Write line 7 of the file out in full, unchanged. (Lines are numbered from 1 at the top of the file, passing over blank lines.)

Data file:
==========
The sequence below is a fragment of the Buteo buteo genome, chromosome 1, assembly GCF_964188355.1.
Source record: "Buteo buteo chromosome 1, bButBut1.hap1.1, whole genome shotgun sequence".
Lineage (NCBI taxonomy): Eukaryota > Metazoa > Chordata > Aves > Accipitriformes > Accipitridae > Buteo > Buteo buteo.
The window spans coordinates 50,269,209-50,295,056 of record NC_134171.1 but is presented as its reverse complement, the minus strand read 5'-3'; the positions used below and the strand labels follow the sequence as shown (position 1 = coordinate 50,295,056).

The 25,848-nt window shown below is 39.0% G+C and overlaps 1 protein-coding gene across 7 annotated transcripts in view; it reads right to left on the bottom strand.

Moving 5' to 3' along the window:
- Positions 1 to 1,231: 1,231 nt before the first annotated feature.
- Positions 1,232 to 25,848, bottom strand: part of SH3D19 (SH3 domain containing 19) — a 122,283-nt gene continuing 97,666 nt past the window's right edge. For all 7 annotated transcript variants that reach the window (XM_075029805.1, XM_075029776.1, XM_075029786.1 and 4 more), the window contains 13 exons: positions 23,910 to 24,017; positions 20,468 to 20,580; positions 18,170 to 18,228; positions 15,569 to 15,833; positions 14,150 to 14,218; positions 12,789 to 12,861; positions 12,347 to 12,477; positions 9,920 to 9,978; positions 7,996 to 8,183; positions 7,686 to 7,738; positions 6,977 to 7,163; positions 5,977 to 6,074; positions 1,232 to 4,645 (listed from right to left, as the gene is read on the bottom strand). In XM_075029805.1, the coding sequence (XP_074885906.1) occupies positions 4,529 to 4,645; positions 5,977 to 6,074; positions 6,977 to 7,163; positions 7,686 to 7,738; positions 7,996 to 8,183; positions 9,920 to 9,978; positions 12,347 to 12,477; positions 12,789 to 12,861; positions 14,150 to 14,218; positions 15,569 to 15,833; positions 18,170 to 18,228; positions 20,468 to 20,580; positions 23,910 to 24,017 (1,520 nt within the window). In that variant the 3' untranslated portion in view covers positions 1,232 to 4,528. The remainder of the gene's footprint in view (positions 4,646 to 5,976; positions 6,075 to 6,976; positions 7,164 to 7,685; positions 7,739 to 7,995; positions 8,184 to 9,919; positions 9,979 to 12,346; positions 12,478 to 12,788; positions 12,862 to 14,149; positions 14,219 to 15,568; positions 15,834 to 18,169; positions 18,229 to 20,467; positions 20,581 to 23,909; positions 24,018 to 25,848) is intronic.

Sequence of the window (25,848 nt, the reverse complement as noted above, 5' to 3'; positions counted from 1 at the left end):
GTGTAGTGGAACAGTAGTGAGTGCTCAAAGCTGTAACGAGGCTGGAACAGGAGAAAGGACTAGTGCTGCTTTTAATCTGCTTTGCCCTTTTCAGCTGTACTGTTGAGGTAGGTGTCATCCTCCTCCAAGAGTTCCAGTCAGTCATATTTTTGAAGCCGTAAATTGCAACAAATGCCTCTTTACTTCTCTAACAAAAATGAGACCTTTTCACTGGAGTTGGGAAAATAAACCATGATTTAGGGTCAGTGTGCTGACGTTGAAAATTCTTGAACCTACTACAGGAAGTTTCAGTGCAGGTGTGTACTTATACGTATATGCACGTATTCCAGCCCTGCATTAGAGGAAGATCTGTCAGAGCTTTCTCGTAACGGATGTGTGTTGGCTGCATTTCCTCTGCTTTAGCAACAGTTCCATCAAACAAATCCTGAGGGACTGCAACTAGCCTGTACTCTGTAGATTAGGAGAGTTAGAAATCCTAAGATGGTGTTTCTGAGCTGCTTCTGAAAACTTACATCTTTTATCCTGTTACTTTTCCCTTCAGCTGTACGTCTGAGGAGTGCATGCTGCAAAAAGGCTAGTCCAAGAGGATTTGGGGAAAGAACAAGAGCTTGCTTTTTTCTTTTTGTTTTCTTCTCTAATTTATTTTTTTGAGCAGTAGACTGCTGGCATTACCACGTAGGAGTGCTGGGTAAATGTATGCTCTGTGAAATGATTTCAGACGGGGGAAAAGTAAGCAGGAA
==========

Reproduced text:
- Positions 1 to 1,231: 1,231 nt before the first annotated feature.